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f themselves at any time-so let your horse alone, and sit down; I think I've got a few cigars and a drop of good Bourbon somewhere-there, drink away, and smoke till you're tired — they cost me nothing, I got them from Dan Sickles's stores, which our boys captured at Savage Station. I tried the articles and found them to be good. Dan seems to be no bad judge of whiskey and cigars, does he? but, Lord! how mad he must have been to lose all his plate, private papers; and fine clothes, at Savage's, ell? and as, the Major's nose became redder at every additional glass, he took an extra bumper to raise steam, threw his heels upon the writing-table, and launched forth into a very long-winded story of his personal prowess, until I began mentally to inquire where he generally buried his dead. Although in appearance very friendly to the Major, I could not but loathe him in my very heart, for he was one of a class of brigade and divisional quartermasters who were the greatest hypocrite
The Annals of the Civil War Written by Leading Participants North and South (ed. Alexander Kelly McClure), Lee's West Virginia campaign. (search)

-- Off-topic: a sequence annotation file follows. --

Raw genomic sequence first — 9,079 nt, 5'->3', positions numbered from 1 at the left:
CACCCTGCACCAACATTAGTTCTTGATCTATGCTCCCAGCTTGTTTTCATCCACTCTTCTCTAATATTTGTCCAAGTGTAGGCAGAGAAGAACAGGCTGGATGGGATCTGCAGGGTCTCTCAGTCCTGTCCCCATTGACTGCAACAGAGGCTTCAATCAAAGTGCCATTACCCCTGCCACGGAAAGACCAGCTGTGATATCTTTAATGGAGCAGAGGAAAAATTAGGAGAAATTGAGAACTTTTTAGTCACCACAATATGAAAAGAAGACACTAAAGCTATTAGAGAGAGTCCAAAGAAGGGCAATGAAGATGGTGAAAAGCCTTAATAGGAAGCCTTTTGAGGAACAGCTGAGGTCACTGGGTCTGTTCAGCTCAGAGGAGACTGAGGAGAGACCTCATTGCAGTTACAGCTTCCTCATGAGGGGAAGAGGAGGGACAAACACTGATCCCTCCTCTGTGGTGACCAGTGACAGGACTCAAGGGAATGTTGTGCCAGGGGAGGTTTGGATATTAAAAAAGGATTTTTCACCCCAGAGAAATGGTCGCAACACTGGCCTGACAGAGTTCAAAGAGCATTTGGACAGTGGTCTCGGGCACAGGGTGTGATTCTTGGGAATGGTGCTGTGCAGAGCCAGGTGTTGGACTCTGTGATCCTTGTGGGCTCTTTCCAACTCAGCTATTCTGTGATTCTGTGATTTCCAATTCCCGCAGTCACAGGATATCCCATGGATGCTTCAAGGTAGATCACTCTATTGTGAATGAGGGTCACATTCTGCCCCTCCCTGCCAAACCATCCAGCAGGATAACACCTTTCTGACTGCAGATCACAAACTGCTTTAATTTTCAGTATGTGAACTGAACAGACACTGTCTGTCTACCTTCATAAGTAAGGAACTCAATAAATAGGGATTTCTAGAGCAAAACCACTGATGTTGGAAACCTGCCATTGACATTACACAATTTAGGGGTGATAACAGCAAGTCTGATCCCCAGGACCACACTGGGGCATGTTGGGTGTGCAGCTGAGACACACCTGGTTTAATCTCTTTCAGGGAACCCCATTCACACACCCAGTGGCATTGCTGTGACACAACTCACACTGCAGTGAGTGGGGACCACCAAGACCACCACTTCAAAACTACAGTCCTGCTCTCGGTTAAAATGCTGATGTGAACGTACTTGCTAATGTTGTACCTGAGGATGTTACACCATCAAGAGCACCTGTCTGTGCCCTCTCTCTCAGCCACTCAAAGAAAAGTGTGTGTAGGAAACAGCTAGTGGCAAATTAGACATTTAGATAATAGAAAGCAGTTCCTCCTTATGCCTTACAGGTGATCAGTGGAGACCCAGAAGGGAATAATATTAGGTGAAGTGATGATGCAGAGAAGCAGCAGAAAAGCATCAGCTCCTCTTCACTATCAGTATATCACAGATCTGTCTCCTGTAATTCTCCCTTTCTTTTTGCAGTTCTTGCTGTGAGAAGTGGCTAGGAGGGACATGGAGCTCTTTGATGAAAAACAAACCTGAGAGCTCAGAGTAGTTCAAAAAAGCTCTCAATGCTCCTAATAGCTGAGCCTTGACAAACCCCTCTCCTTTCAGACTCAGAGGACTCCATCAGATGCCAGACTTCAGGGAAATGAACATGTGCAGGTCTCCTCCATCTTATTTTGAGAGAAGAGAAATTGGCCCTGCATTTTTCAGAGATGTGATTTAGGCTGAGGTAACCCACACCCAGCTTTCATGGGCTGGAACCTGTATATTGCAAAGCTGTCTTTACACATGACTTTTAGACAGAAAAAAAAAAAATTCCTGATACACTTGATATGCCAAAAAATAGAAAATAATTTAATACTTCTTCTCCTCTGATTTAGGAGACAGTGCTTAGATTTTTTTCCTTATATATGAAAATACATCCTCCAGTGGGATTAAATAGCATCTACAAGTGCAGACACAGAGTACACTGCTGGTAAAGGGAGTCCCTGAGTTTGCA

ate when the advance was made from Huntersville, and then proceeded to that place to make arrangements for the proposed movement. When General Loring arrived at Huntersville, about the 1st of August, he found already there Maney's, Hatten's, and Savage's Tennessee Regiments, Campbell's Virginia Regiment, a battalion of Virginia regulars, four hundred strong, commanded by Colonel Munford, Major W. H. F. Lee's squadron of cavalry, and Marye's and Stanley's batteries of artillery. Colonel Gilliamy qualities and high gentlemanly bearing, gained the esteem of all. Too much praise cannot be bestowed upon the troops for their courage and patient endurance in this campaign; and Colonels Burk, Gilliam, Campbell, Lee, Munford, Maney, Hatten and Savage were worthy of the gallant fellows that it had fallen to their lot to command. We will now examine into the condition of affairs on the line of the Kanawha. General Floyd entered the Kanawha Valley in August. General Cox was then near Charle
Robert Lewis Dabney, Life and Commands of Lieutenand- General Thomas J. Jackson, Chapter 14: the Richmond campaign. (search)